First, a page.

Now, the road to Dover and to Europe skirts the foot of the hill.
There was a surprising abundance of orchids on Castle Hill when I visited - Common Spotted on the northern slopes and on the top,
and hundreds of Fragrant Orchids on the southern faces. The scent of the Fragrants is so lovely, that the visitor is tempted to his knees to enjoy it all the better.
I saw a Painted Lady butterfly resting on a stem, with another settling nearby, then flying off to chase away invaders. The chaser looked battered and worn, unsurprising after its migration from southern Europe or northern Africa.
The targets of its aggression included other Painted Ladies, a Red Admiral, and was that a Small Tortoiseshell? It was!
A couple of years ago we wouldn't have given this common butterfly a second glance, but they have undergone a serious decline so that such a sighting is now rare. There were two here, right on the top of the hill on a patch of nettles.
There has been much discussion on the possible reasons for the decline, and one of the most intelligent contributions was this one from Steve Nunn, the New Hythe man:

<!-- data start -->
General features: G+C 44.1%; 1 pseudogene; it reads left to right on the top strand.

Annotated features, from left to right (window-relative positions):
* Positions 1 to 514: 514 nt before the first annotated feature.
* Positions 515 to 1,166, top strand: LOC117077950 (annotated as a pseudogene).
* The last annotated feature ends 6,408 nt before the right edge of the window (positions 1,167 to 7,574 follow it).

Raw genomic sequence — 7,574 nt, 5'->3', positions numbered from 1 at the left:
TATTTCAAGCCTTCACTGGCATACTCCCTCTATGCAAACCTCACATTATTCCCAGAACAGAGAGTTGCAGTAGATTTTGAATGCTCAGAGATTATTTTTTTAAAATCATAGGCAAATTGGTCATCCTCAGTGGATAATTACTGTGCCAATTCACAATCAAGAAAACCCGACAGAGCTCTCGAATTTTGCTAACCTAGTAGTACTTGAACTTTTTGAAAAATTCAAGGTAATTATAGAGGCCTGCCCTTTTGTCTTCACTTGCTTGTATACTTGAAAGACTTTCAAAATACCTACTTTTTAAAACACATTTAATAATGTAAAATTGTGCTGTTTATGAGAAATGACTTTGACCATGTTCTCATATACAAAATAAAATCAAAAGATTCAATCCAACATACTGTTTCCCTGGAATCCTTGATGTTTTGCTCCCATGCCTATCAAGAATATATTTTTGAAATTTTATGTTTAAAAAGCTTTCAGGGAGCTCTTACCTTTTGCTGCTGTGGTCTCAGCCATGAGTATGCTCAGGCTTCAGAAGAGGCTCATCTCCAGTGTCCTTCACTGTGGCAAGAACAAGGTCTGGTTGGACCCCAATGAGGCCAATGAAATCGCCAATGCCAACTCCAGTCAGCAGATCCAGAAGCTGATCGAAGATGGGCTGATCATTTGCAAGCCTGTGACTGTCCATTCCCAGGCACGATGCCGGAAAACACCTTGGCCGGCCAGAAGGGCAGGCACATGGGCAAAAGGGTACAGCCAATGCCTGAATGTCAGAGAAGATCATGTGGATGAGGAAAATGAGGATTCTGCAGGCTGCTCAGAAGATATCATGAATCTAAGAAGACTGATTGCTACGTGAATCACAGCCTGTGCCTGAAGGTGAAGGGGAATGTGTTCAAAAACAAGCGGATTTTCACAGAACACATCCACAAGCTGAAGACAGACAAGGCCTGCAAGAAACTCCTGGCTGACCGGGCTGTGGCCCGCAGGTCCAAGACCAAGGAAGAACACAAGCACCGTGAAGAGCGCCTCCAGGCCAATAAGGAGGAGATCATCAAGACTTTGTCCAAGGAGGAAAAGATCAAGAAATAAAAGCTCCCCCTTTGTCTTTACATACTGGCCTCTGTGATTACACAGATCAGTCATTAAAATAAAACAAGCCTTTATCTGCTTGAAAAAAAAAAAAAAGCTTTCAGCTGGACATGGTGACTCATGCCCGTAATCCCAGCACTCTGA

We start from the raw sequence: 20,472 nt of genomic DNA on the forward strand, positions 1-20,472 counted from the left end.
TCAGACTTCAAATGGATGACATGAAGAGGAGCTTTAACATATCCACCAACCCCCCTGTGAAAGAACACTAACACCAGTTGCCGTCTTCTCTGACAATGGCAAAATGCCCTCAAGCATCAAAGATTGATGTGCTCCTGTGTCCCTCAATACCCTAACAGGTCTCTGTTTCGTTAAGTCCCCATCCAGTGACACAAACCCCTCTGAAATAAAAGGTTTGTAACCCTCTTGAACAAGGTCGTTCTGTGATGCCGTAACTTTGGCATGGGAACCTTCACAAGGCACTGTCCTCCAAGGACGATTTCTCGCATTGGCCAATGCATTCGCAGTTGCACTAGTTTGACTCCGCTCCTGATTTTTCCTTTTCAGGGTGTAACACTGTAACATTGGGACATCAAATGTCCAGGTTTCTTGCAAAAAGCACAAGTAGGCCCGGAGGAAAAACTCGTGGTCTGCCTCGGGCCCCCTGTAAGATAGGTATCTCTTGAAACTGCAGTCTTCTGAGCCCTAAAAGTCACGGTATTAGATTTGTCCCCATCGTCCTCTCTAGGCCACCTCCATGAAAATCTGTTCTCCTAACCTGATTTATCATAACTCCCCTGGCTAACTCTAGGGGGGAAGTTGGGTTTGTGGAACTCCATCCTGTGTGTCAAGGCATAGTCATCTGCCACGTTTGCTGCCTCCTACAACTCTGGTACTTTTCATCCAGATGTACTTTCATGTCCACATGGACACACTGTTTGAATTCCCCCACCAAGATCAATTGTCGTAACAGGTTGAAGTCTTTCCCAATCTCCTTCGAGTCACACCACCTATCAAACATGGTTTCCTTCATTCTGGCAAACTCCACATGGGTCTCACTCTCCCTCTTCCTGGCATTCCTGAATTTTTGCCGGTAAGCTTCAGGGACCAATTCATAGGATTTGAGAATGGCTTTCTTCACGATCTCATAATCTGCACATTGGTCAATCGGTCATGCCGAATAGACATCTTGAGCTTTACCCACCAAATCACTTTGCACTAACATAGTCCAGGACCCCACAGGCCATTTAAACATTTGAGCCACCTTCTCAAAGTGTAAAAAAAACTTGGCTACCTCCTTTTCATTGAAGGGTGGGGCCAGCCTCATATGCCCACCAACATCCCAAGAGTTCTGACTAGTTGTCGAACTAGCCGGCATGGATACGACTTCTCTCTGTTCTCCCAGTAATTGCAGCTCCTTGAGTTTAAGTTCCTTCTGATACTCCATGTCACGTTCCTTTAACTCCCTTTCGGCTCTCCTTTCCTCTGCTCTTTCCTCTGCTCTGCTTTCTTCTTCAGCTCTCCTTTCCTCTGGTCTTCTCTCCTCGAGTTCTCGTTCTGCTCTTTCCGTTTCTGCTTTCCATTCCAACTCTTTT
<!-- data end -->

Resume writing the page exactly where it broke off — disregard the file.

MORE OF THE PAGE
Like everyone else I have struggled to see Small Tortoiseshell in the last couple of years. According to Butterfly Conservation populations have fallen by over 80 per cent in the South East.
The suggestion is the cause is Sturmia bella , a tiny fly first seen over here in 1998. The fly, common on the European mainland, is thought to have become established due to climate change. Sturmia bella eggs are increasingly found on nettles the foodplant of Small tortoiseshell caterpillars. It is thought that Small Tortoiseshell caterpillars eat the eggs which then hatch and kill them.
There is a current research project being jointly carried out by Butterfly Conservation charity and Oxford University's Department of Zoology to determine how significant the parasites are to Small Tortoiseshell decline. I suggest that any sightings of Small Tortoiseshell (or any other Butterflies!) are reported via the kent butterflies web site - even records of the most common species are useful as the plight of the once common Small Tortoiseshell just shows us how quickly things can change. The web site is www.kentbutterflies.org
I also saw my first Skipper of the season.